### Math is hard, let's try programming!

We've played around with printing out phrases, but it turns out we can also print out numbers pretty easily too. Try out this sketch on your Arduino:

We've seen that if you use a quoted line of text as argument to println function, it will display the quoted text. If you don't include the quotes your Arduino sees the argument as a variable and the println will look up what the variable contains and print its value instead.

```  Serial.println(a);
```

So in this case we would not see in the Serial Monitor, but instead we would see 3.

Note that we're using 2 different serial functions here, the original println and now also print. The print function is just like println except it does not print out a "carriage return" at the end, starting a new line.

```  Serial.print("a = ");
Serial.println(a);```

So, a = would print in the Serial Monitor and then be followed by 3 on the same line. You can experiment with changing the print's to println's and looking at the Serial Monitor to see how it looks different.

It turns out that the Arduino is smart enough to also do math when asked:

```  Serial.println(a + b);
```

In this case, the Arduino looks at what the argument to println is, and finds it's actually a calculation. It looks up what a is (3) and what b is (10) and then adds them together (+). It then uses that as the value to send to println.

```  Serial.print("a * c = ");       // multiply
Serial.println(a * c);
```

You may have noticed that for multiplication we used an asterisk instead of an x. Since x is a letter computers would never know when you want the letter and when you intend to multiply so instead we use an askerisk as our multiplication symbol.

```  Serial.print("b / a = ");       // divide
Serial.println(b / a);
```

When we look at the results for b / a in Serial Monitor we see the result isn't very precise. So far we've only been working with integers, which if you recall, are whole numbers. If the variables we are calculating with are integers then our answer will be an integer as well. If there are decimals they will simply be dropped from the result.

We can fix our decimal problem by changing our variable types when we declare them. We can use float instead of int. Floats can have decimals. You may be wondering why we don't use float all the time. We will save that discussion for a little later. For now change the variable declaration portion of your sketch to be:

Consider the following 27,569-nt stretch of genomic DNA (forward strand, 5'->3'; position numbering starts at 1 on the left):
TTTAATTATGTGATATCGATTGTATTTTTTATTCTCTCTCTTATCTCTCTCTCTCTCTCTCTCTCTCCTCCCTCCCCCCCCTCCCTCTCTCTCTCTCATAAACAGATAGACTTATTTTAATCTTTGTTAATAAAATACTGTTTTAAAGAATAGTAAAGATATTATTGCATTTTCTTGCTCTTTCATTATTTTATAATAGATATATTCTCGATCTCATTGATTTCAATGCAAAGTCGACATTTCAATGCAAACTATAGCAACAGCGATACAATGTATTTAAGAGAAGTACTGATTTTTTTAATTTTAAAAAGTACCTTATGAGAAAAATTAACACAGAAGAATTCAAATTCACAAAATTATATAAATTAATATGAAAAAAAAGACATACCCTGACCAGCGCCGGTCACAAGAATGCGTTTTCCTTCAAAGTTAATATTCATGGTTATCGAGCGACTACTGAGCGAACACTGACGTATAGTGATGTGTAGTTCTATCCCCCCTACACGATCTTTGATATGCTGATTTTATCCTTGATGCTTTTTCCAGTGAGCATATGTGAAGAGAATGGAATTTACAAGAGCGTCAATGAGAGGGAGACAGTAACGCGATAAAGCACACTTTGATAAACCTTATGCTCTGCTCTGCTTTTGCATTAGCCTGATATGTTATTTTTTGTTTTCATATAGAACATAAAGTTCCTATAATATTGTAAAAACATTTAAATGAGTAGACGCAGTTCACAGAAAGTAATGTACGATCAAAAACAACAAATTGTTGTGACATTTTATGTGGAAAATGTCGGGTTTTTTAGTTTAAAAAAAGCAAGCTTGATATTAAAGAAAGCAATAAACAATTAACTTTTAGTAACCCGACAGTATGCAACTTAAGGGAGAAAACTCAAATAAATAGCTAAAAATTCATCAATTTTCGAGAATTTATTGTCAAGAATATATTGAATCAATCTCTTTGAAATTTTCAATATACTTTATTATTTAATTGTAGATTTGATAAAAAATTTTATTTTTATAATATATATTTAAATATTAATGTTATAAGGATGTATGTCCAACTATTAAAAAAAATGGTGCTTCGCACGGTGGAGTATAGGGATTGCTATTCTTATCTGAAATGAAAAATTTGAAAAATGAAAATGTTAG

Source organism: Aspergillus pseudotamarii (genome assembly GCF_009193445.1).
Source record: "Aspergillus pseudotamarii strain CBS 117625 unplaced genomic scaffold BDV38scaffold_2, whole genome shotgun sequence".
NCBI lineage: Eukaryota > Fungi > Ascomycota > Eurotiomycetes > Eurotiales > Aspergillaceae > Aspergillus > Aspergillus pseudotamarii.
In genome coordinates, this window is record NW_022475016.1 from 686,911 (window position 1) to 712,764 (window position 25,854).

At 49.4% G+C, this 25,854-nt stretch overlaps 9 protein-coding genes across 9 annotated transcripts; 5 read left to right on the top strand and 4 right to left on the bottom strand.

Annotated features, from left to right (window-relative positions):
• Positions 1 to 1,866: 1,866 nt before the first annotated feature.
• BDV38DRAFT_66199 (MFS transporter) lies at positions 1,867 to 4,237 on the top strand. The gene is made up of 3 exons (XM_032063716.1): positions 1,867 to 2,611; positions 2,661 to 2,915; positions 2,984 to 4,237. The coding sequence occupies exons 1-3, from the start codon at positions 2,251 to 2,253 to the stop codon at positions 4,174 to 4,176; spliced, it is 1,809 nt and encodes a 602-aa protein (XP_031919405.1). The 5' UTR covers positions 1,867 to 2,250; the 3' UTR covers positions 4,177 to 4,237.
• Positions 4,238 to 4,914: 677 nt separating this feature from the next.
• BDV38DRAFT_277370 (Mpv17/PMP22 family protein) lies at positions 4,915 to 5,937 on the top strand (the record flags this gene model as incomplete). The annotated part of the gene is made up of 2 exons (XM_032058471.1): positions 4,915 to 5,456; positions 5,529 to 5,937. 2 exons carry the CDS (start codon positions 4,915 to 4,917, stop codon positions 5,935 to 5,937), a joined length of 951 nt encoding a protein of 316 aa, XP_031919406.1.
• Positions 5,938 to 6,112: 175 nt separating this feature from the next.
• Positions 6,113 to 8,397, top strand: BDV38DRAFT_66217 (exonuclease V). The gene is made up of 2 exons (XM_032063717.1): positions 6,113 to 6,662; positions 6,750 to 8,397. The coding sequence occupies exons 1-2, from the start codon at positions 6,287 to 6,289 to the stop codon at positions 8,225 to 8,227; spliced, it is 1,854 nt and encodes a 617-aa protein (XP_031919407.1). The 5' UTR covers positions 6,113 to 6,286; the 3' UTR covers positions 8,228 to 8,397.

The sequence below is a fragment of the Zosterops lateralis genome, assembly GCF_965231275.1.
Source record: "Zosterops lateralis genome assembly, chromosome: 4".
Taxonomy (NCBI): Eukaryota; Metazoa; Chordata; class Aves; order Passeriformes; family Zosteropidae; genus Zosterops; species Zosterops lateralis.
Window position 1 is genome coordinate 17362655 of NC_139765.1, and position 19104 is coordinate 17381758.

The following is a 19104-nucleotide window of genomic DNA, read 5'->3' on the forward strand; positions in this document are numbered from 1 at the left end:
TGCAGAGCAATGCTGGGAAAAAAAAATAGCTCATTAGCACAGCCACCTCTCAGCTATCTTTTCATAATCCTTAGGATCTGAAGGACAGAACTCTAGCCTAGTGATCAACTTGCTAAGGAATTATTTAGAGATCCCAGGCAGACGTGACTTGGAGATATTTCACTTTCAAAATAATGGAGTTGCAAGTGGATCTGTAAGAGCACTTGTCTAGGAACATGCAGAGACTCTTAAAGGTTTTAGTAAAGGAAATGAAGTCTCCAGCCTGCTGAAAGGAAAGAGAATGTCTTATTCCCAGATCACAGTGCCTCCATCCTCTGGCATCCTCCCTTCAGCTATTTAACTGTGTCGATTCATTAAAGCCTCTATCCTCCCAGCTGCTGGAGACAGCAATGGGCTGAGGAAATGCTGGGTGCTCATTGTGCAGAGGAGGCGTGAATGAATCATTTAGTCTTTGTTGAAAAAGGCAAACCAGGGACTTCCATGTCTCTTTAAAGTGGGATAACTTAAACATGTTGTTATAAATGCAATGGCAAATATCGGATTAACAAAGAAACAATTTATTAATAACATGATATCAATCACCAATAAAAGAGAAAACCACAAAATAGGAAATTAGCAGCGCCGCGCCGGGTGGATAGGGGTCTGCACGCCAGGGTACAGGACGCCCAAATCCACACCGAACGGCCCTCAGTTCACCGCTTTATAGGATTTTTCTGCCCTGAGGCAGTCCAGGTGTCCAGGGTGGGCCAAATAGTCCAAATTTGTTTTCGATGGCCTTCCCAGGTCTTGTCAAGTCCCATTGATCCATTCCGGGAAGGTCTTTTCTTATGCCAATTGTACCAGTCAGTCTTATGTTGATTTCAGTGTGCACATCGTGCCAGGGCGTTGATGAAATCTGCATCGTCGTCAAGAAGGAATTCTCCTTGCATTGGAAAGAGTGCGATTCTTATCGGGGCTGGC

```float a = 3;
float b = 10;
float c = 20;
```

When you upload and run your sketch you'll notice that everything has decimals now and we can get an actual answer to "b / a".

### Pythagorean Theorem

We can use our Arduino as a simple calculator, but let's get a little more sophisticated. Let's calculate the length of the hypotenuse of a right triangle. If you remember from math class, if you have a right-triangle, the hypotenuse c can be calculated from the lengths of the two legs, a and b.

a2 + b2 = c2
c = √(a2 + b2)

Try this code out:

The first thing that's new here is this line at the very beginning of the sketch:

```#include "math.h"               // include the Math Library
```

Which basically says "We'd like to use the math functions, which are in a library that requires us to include the file math.h where the sqrt function lives". This gives us more than sqrt, but we don't need to know that right now.

The second thing that's different here is that when we create the variable c we don't assign it a value.

```float c;
```

It turns out that this is totally OK, it just means that we don't know what c is going to store yet, because we're going to calculate it later. Since it's not assigned to a value upon creation, the Arduino just creates the box, the stuff inside is whatever was in left over in memory.

Default values
If you don't assign a value to a variable, then it will be given a default value of zero.

Later on in the sketch, we assign it the value.

```  c = sqrt( a*a + b*b );
```

In this line, we square a and b and then add them together, then we call the sqrt() function (which does exactly what you may think), to take the square root. Then we assign that to the variable c. Whatever was in c before is lost, replaced by the new value.